• Plan and manage effective group gatherings.

  • Plan for and facilitate experiences in construction, woodworking, manipulative, physical, and outdoor play.

  • Plan effective indoor play environments.

  • Assess and plan playgrounds.

  • Incorporate all areas of play into the daily schedule based upon varied program types.

  • Define and describe the “study of child development” and identify why it is the foundation of ELCC

  • Explain the difference between “nature” and “nurture” in the study of child development

  • Provide examples that demonstrate the 12 ‘”principles of child development”

  • Identify and describe three primary developmental domains.

  • Describe additional developmental classification systems used in identifying developmental milestones.

  • Investigate approaches to studying child development and contemporary beliefs about children

  • Identify how societal and personal images of children affect one's perception of child development

  • Discover the importance of research in exploring issues related to child development

  • Describe six different theoretical approaches: behavioural, cognitive, psychosocial, neuroscientific, ecological, and ecological.

  • Identify the key theorists associated with each approach and explain their perspectives on child development.

  • Apply the theoretical positions of each approach and how it applies to early childhood development and practices in today's world.

  • Discover the importance of resesarch in gaining personal information to guide early learning and child care practice.

  • Discuss the importance of observing the experiences of young children

  • Describe the process of child observation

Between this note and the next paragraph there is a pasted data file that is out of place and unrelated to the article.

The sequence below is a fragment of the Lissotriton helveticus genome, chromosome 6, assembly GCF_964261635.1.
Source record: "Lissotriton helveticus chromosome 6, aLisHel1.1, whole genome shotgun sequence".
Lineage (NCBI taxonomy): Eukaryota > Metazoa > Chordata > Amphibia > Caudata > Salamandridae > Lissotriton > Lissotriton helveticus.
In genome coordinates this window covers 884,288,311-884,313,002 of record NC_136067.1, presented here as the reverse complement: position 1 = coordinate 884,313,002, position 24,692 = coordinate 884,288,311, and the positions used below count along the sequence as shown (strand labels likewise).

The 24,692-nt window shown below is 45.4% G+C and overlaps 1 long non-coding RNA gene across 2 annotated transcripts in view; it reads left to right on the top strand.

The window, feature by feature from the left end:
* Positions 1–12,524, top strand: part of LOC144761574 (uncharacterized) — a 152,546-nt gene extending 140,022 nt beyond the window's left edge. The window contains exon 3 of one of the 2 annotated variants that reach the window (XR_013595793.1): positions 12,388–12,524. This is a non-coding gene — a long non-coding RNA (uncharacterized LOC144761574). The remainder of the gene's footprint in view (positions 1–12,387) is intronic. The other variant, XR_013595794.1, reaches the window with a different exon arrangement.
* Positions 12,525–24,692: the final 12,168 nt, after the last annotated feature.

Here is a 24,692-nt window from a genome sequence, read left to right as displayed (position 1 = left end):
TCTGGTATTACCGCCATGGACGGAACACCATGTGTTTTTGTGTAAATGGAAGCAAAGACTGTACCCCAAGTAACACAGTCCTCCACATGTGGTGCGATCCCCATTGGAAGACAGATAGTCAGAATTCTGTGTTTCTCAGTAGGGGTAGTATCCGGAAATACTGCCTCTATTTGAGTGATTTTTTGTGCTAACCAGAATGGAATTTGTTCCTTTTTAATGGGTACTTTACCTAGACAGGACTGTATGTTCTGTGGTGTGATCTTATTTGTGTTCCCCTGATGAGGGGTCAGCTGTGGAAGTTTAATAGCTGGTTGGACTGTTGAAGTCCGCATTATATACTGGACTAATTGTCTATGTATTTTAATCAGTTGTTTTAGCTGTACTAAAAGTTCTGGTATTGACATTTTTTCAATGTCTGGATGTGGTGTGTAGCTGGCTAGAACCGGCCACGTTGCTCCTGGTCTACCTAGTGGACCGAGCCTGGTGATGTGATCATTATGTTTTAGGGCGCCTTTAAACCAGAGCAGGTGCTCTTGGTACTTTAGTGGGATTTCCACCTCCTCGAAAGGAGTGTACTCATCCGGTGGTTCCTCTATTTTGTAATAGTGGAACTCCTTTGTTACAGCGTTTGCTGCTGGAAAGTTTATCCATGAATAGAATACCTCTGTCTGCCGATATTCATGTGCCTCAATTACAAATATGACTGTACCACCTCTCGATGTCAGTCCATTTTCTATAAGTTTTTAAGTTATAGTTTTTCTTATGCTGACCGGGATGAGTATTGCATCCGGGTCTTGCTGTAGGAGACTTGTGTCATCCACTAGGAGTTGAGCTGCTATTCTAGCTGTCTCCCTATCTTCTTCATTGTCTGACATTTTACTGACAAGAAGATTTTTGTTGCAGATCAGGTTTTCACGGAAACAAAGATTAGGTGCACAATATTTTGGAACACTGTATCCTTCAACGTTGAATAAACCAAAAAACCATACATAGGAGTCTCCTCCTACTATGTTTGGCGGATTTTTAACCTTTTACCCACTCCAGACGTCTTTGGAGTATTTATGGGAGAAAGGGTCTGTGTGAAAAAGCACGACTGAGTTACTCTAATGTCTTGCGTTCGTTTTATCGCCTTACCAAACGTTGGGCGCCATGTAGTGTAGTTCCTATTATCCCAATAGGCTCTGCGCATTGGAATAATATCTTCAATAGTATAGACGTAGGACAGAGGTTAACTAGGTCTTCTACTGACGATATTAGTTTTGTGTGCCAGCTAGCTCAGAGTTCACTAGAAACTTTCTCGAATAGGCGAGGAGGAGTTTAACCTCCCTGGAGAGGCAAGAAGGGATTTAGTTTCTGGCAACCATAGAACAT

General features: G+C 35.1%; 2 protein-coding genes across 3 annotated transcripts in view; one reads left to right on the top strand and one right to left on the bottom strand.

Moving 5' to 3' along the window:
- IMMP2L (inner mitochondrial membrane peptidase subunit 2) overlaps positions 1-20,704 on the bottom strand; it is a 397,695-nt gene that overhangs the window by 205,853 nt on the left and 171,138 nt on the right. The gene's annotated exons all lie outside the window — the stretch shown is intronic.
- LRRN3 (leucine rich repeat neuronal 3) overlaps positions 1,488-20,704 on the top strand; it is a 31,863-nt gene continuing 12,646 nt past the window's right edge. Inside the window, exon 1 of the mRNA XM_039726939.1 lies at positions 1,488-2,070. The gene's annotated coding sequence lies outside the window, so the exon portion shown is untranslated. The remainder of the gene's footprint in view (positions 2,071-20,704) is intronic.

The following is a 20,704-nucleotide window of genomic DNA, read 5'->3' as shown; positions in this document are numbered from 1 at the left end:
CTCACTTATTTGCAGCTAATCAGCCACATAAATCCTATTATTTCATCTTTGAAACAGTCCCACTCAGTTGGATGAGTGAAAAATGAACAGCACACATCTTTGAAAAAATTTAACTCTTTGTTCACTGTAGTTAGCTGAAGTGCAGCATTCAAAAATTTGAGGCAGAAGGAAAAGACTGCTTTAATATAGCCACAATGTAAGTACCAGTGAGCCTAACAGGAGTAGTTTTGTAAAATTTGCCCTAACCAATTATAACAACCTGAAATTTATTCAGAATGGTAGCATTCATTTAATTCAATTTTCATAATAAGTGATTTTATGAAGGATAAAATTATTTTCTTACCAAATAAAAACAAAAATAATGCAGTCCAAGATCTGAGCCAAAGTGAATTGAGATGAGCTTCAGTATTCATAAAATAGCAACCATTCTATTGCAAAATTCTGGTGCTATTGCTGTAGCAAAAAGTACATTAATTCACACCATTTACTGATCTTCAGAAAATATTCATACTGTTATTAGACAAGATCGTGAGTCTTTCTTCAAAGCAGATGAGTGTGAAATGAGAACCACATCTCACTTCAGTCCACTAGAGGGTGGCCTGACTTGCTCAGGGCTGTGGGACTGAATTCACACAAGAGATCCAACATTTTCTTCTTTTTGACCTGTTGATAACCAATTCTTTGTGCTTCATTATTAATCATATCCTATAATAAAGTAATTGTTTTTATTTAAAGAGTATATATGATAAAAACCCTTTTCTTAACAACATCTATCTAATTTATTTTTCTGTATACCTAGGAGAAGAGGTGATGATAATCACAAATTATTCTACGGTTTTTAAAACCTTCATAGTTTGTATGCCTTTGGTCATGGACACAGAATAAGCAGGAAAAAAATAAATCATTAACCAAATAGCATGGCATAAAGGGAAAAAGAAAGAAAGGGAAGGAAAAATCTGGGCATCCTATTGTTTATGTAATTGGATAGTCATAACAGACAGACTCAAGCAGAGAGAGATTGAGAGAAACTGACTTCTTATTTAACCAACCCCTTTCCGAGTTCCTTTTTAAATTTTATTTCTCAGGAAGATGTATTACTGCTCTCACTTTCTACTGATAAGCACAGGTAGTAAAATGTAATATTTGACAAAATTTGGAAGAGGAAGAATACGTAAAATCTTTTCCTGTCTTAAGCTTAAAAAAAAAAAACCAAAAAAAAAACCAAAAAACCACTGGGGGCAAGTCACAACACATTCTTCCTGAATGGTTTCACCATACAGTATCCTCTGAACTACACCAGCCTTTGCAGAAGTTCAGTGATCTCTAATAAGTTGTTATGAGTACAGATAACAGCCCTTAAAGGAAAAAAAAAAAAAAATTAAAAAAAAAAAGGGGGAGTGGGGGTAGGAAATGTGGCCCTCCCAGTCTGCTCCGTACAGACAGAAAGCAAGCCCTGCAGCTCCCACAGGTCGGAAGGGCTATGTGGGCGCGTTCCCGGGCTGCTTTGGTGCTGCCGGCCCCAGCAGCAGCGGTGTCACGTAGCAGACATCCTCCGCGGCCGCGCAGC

• Identify and describe traditional methods of child observation.

  • Identify the three parts involved in traditional observation techniques

  • Identify and describe examples of electronic methods of child observation.

  • Identify and describe contemporary and emerging methods of child observation.

  • Practice implementing a variety of types of child observation methods.

  • Evaluate the advantages and challenges of each type of observation.

  • Identify and describe the three stages of fetal development.

  • Explore the development of the fetus week by week during a pregnancy.

  • Discuss nutrition, exercise, depression, and advancements related to prenatal development.

  • Examine research around smoking and drinking alcohol during pregnancy.

  • Complete research on controversial issues related to technology, using drugs, male involvement, prenatal stimulation, and in-vitro fertilization.

  • Identify the unique characteristics and behaviours of toddlers.

  • Describe developmental milestones of toddlers - the skills and abilities typically developed by children by the age of 18 months and through to 3 years of age.

  • Review the milestones of infants (sometimes called younger toddlers) during the age range from one year to 18 months.

  • Examine the joys and challenges of dealing with toddlers - nutrition, sleep, temper tantrums, biting, toilet training.

  • Describe "temperament" and identify the nine temperament traits associated with this concept.

  • List and explain the three temperament types specifically related to infants and toddlers.

  • Discuss how educators and parents recognize and accommodate the unique personalities of young children.

  • Define "goodness of fit" and provide examples of what this means when working with young children.